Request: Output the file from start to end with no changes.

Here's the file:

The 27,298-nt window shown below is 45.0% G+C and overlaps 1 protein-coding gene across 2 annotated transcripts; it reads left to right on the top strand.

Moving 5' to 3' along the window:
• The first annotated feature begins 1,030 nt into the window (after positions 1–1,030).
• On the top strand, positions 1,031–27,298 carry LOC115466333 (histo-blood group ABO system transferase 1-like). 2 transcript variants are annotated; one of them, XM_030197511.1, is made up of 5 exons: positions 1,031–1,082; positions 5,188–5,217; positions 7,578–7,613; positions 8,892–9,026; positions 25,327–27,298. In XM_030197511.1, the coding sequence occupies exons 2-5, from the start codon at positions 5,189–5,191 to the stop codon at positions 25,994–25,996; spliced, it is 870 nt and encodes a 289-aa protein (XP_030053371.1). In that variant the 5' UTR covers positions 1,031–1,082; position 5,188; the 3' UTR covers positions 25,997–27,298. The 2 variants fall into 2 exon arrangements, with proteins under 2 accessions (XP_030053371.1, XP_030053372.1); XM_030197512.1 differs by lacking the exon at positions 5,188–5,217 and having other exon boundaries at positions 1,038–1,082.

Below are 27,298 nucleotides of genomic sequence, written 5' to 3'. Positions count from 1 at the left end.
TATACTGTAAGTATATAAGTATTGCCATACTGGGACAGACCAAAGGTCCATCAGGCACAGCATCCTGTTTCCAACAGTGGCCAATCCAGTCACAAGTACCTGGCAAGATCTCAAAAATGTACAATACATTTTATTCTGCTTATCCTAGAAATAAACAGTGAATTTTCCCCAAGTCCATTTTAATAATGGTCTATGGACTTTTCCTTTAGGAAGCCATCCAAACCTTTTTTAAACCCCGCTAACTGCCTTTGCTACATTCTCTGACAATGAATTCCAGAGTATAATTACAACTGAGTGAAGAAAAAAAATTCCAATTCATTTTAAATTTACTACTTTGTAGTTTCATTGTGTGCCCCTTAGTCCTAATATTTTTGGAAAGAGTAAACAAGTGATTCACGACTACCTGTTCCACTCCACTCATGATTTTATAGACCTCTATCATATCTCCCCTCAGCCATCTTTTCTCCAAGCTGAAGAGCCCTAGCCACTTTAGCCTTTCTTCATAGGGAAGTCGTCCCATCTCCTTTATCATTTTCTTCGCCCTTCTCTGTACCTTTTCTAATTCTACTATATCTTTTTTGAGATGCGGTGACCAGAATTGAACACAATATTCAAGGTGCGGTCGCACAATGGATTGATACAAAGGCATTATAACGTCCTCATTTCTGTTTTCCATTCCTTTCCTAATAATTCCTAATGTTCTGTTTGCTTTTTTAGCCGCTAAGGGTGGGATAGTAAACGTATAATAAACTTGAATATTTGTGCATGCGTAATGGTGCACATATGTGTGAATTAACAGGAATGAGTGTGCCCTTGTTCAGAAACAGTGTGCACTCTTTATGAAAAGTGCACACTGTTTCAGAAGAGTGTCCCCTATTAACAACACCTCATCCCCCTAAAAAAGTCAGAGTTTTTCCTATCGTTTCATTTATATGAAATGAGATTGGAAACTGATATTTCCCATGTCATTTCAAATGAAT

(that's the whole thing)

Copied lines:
The 27,298-nt window shown below is 45.0% G+C and overlaps 1 protein-coding gene across 2 annotated transcripts; it reads left to right on the top strand.

Moving 5' to 3' along the window:
• The first annotated feature begins 1,030 nt into the window (after positions 1–1,030).
• On the top strand, positions 1,031–27,298 carry LOC115466333 (histo-blood group ABO system transferase 1-like). 2 transcript variants are annotated; one of them, XM_030197511.1, is made up of 5 exons: positions 1,031–1,082; positions 5,188–5,217; positions 7,578–7,613; positions 8,892–9,026; positions 25,327–27,298. In XM_030197511.1, the coding sequence occupies exons 2-5, from the start codon at positions 5,189–5,191 to the stop codon at positions 25,994–25,996; spliced, it is 870 nt and encodes a 289-aa protein (XP_030053371.1). In that variant the 5' UTR covers positions 1,031–1,082; position 5,188; the 3' UTR covers positions 25,997–27,298. The 2 variants fall into 2 exon arrangements, with proteins under 2 accessions (XP_030053371.1, XP_030053372.1); XM_030197512.1 differs by lacking the exon at positions 5,188–5,217 and having other exon boundaries at positions 1,038–1,082.

Below are 27,298 nucleotides of genomic sequence, written 5' to 3'. Positions count from 1 at the left end.
TATACTGTAAGTATATAAGTATTGCCATACTGGGACAGACCAAAGGTCCATCAGGCACAGCATCCTGTTTCCAACAGTGGCCAATCCAGTCACAAGTACCTGGCAAGATCTCAAAAATGTACAATACATTTTATTCTGCTTATCCTAGAAATAAACAGTGAATTTTCCCCAAGTCCATTTTAATAATGGTCTATGGACTTTTCCTTTAGGAAGCCATCCAAACCTTTTTTAAACCCCGCTAACTGCCTTTGCTACATTCTCTGACAATGAATTCCAGAGTATAATTACAACTGAGTGAAGAAAAAAAATTCCAATTCATTTTAAATTTACTACTTTGTAGTTTCATTGTGTGCCCCTTAGTCCTAATATTTTTGGAAAGAGTAAACAAGTGATTCACGACTACCTGTTCCACTCCACTCATGATTTTATAGACCTCTATCATATCTCCCCTCAGCCATCTTTTCTCCAAGCTGAAGAGCCCTAGCCACTTTAGCCTTTCTTCATAGGGAAGTCGTCCCATCTCCTTTATCATTTTCTTCGCCCTTCTCTGTACCTTTTCTAATTCTACTATATCTTTTTTGAGATGCGGTGACCAGAATTGAACACAATATTCAAGGTGCGGTCGCACAATGGATTGATACAAAGGCATTATAACGTCCTCATTTCTGTTTTCCATTCCTTTCCTAATAATTCCTAATGTTCTGTTTGCTTTTTTAGCCGCTAAGGGTGGGATAGTAAACGTATAATAAACTTGAATATTTGTGCATGCGTAATGGTGCACATATGTGTGAATTAACAGGAATGAGTGTGCCCTTGTTCAGAAACAGTGTGCACTCTTTATGAAAAGTGCACACTGTTTCAGAAGAGTGTCCCCTATTAACAACACCTCATCCCCCTAAAAAAGTCAGAGTTTTTCCTATCGTTTCATTTATATGAAATGAGATTGGAAACTGATATTTCCCATGTCATTTCAAATGAAT